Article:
This time we didn’t have to think about moving the car from one place to another because we drove straight to the southern end of Pulmankijärvi lake and planned on hiking partially along our own trails so that we would finally end up where we started. This six-day journey was our longest in 2019. About half of the distance went through untouched wilderness and the rest followed a mountain bike route.
During this hike, we stopped to fish at Ylä-Pulmankijärvi lake, went to check out the Aadolf’s turf hut close by and the German Junkers Ju 52 that had to emergency land here during WWII. You can read more about this adventure in another article published later.
Kaldoaivi wilderness area.
Repovesi National Park
In the rainy October, we conquered the Repovesi National Park. It is located in southeastern Finland on the border area of the Kymenlaakso and Etelä-Savo regions. We are both originally from Kymenlaakso so this felt like going home. Repovesi is quite familiar to us from our previous visits but this time we decided to explore more unfamiliar territories around the Tervajärvi lake in the southern part of the park.
We had pre-booked a Laplander’s hut in Lojukoski where we arrived in rainy weather just before the dark. It wasn’t very late because this was in October, when it gets dark very early. We had some stronger water with us which kept us in high spirits during the evening. The hut had a nice cooking setup and a big fire pit in the middle. It was nice to spend the night in a warm, private hut.
Repovesi and the rental hut.
Even though we saw loads of beautiful places during this year, the most memorable were the trips and destinations that had something unique. For example, the trek to a nearby lean-to on a moonlit night with oil lanterns. It was a magical night under the full moon that illuminated the whole world around us. This was one of those after-work trips, and it was really worth it!
The full moon lighting our path in winter.
Another memorable moment from the same spring was when we went for an overnight hike with a small bunch of people with plans to stay at the same lean-to as above. However, since the place was already occupied, we executed plan B and set our camp at the tip of a small cape.
Since we all worked at Varusteleka, it wasn’t a big surprise that everybody had some kind of shelter in their backpacks. There were rain ponchos, bivvy bags, a Polish surplus lavvu, tarps, etc. We ended up sleeping in the Polish lavvu that we took with us for a test setup.
This was my first proper winter night out. Therefore the thought of losing the solid shelter was a bit worrisome and for a moment sleeping in the car sounded very tempting. However, good company is excellent for boosting one’s courage. The night went well. I had a three-season sleeping bag with me and on top of that a thermal cloak. It had snowed some more during the night and it was nice to wake up and really feel the fresh air in a bit lighter shelter.
Polish lavvu is the best.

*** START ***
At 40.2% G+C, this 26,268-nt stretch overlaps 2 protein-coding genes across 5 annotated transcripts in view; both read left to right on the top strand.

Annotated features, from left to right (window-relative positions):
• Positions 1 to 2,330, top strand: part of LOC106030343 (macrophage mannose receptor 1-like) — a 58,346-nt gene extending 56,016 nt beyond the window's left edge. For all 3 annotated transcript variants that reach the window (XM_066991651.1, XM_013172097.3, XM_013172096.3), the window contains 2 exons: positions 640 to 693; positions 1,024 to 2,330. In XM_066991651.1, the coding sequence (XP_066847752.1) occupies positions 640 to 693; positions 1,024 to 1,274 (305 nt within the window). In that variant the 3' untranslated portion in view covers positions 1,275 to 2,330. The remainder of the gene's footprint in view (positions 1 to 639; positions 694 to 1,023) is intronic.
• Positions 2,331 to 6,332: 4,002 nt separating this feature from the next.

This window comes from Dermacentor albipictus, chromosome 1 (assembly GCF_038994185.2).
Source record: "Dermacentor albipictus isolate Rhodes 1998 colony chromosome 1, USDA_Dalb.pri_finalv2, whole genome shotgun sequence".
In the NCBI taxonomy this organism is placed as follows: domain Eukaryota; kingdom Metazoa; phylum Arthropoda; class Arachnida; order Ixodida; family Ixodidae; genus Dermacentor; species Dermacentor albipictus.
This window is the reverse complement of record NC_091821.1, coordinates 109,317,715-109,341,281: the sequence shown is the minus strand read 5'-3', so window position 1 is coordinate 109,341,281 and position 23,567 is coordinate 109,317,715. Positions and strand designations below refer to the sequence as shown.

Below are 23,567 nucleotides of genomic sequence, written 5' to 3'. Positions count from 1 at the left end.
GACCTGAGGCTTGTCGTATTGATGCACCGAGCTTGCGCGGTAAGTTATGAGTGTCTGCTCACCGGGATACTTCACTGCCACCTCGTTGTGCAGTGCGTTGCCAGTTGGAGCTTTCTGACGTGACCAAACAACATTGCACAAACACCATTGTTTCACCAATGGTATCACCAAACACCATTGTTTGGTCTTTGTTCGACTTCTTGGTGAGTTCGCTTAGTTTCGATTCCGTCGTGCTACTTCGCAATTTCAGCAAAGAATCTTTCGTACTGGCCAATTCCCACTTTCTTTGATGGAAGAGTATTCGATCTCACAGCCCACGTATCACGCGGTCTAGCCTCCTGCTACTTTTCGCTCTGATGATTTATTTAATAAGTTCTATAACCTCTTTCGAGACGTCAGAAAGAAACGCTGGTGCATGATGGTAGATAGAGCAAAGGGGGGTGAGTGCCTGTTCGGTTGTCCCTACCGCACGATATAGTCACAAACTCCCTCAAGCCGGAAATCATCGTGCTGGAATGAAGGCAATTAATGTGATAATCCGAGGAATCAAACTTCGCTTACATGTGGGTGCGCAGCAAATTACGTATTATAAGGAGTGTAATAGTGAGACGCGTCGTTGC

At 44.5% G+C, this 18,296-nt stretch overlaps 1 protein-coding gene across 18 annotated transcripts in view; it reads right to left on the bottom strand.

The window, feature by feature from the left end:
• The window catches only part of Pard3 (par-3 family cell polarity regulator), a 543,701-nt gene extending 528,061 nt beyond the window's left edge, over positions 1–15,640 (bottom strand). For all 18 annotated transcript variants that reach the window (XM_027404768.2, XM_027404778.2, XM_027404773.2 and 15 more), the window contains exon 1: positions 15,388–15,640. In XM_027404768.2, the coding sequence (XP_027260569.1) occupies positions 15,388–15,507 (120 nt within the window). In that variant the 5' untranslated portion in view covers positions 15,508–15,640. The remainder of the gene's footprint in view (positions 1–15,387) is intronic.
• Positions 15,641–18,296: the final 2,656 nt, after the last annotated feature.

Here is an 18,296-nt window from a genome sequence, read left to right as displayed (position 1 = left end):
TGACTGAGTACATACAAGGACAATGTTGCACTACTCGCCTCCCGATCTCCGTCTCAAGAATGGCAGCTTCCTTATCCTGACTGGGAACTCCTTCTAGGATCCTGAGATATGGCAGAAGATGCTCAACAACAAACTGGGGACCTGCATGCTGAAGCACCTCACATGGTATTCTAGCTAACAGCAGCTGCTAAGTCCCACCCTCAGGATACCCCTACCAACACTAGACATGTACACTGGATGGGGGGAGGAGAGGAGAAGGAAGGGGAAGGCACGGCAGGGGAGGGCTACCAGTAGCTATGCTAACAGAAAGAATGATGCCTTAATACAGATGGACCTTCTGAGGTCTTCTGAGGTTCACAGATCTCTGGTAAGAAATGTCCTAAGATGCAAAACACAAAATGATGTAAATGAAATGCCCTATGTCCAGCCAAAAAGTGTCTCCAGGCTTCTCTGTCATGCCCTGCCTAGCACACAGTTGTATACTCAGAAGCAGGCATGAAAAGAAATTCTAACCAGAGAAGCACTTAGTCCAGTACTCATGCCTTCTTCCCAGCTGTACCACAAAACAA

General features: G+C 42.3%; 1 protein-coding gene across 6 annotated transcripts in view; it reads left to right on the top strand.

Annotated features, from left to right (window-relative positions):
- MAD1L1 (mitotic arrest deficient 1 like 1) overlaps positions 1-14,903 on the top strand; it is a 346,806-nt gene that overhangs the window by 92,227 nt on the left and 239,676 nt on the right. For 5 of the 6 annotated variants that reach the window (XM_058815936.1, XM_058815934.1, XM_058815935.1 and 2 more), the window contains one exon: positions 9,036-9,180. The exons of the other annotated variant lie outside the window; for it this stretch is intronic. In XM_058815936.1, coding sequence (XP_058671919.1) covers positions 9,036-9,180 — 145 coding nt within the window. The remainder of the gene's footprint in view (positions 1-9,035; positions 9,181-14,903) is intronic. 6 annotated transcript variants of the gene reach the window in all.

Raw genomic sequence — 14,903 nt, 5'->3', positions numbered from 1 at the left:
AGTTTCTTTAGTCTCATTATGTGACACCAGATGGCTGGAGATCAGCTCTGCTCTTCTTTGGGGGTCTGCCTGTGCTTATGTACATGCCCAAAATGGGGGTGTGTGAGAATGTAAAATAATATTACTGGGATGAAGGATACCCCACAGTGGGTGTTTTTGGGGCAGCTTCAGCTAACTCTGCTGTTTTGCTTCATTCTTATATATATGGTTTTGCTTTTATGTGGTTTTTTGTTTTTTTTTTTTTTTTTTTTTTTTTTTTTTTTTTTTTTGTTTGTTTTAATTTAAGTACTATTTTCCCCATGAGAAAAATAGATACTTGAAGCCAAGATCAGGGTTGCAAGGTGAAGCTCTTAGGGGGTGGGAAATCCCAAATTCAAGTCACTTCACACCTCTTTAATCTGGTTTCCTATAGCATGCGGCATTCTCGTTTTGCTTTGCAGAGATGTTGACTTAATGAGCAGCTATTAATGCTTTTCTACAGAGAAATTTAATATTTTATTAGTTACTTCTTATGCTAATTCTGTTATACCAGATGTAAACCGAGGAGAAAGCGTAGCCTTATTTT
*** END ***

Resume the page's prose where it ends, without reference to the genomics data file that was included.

The most beautiful place that we saw was in Sodankylä, Lapland at the top of the Pyhä-Nattanen fell. Many hikers have said that if there is one place you should experience before you die, it is Pyhä-Nattanen. Now we understand this because we haven’t been able to find a more beautiful place yet.
The scenery was breathtakingly magnificent already on the way up, and it got even better when we reached the top and saw the huge rocks known as “toorit” and the wide-open scenery around us with all the majestic fells. Toorit are big angular rocks that were born when granite started cracking and peeling off around them. They are the most durable part of the rock face. The ones here are c. 40-50 meters (44-55 yards) long and c. 10 meters (11 yards) tall. There is also an old fire spotter’s hut at the top that nowadays functions as a daytime resting place for travelers. Imagine how cool it would have been to work as a fire spotter in this scenery!
The fire spotter’s hut.
Mustavuori in Helsinki
In Helsinki, we think that one of the most interesting and beautiful destinations is the Mustavuori hill in Vuosaari. We dove in the forest from the parking lot and soon we were climbing up along an old WWI trench. When we got on top of the hill, the walls of the trench had changed into tall cliffs. After a bend, it really felt like there was a vast black hole in front of us.
It could be that the selected day was especially great weather-wise, making it an unforgettable experience. The weather wasn’t sunny though; it was cloudy and rainy. However, thanks to the weather we could walk there on our own without other people, and the high humidity brought new life to everything around us. There are many other interesting things to see in this area, so it is well worth visiting. But you should bring a flashlight or a headlamp and waterproof boots!
Caves from the WWI era in Helsinki.
Marttilan Korpi wilderness trail
Because we are especially fond of untouched wilderness, we have tried to find as rugged scenery as possible close by. A particularly nice place in southwestern Finland is known as Marttilan Korven eräreitistö. We have visited this area several times during the last few years, and thus it has become quite familiar.
These trails have such rugged wilderness landscape with rocky cliffs and swamps that we haven’t seen anything like it in other parts of southern Finland. If your yearning for Lapland grows too strong but you simply have no time for such a long trip, set your course here!
On a wilderness trail in Marttilan Korpi.
One magnificent but not that natural destination is found in a forest in southeastern Finland. It is an abandoned quarry of Takomäki in Savitaipale that has been filled with clear water, transforming the whole place into a real of turquoise water. I believe that local people go swimming here in summer, which is no wonder!
In the last part of this article series, you'll find out what we learnt during this adventure-filled year. There are also a few delicious recipes, too.